We know, oh.
It all turns back on ourselves, dear me,
I’d like to get rid of this axis,
This eternally rotating rotation.
You turn back
I turn back
And so on, and so on, and on so.
We think that, by seeing, seeing each other,
We might somehow stop, not might, but do stop.
Impossibly raised above ourselves,
But, really, it is only I that knows.
Trees below the ground, clouds above the sky, nose between your thumb.
That putrid smell.
The clock strikes twelve, and down we come,
One foot below the other,
Click clack clackity click.
and now that horrible feeling where I can’t find the sky and the sky can’t find me.
That’s what roofs are for, my mother tells me.
And my father, at the other end of the dining table, with squinty concentration,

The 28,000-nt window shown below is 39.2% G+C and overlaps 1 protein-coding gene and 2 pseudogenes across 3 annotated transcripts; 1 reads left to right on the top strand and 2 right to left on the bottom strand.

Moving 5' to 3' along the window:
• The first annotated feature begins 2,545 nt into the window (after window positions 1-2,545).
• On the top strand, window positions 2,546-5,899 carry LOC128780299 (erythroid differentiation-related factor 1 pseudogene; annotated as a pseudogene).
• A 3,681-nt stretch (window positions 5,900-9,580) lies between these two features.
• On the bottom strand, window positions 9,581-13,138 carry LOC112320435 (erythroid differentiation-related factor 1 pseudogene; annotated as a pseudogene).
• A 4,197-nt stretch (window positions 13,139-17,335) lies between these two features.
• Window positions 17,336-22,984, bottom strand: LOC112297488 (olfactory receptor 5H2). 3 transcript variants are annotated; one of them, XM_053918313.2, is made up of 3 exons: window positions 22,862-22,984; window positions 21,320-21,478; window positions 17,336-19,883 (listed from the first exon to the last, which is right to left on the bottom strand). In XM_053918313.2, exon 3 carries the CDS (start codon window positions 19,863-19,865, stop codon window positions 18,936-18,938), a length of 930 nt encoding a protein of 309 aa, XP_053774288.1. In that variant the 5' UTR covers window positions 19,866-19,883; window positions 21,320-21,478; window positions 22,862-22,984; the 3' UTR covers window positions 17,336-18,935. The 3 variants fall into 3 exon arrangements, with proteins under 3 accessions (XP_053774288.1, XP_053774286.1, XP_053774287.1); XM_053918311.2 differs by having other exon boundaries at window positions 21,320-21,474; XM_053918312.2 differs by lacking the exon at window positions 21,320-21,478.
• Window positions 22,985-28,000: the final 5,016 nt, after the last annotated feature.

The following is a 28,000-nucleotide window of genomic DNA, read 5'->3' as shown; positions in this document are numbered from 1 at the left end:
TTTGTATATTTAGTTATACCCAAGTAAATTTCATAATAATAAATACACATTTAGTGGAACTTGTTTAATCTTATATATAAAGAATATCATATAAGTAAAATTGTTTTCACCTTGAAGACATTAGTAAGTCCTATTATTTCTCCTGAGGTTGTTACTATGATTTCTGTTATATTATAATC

An unfocused focus,
Plopping each grape in his mouth like coins into a slot machine.
Bing bing bing
Winner winner winner,
Cashmere floods of falling snow,
A mountain of people crowding,
Crumbling rocks and sharp edges,
Crushing and grinding.
And, me, painfully caught in this avalanche,
Trapped between the cold space and white air,
Desperately clamoring, grasping, for traction,
I hear your whisper between the soft rumble of the train on the tracks,
Spit, you say.
I realize. I do. I finally understand.
To know up from down, down from up, it is the only way.
I must spit.
Gravity decides, not me, not you, not I,
The heaviness returns,
And down I go,
Sinking deep, deeper, deepest.
Me, a bliss-filled snowflake,
But not bright,
And only for a moment,
Until I find my place, myself,
Amy Kislyakov is an undergraduate college student who is interested in inquiring into the nature of language, into its possibilities as well as its limitations, and the spaces between.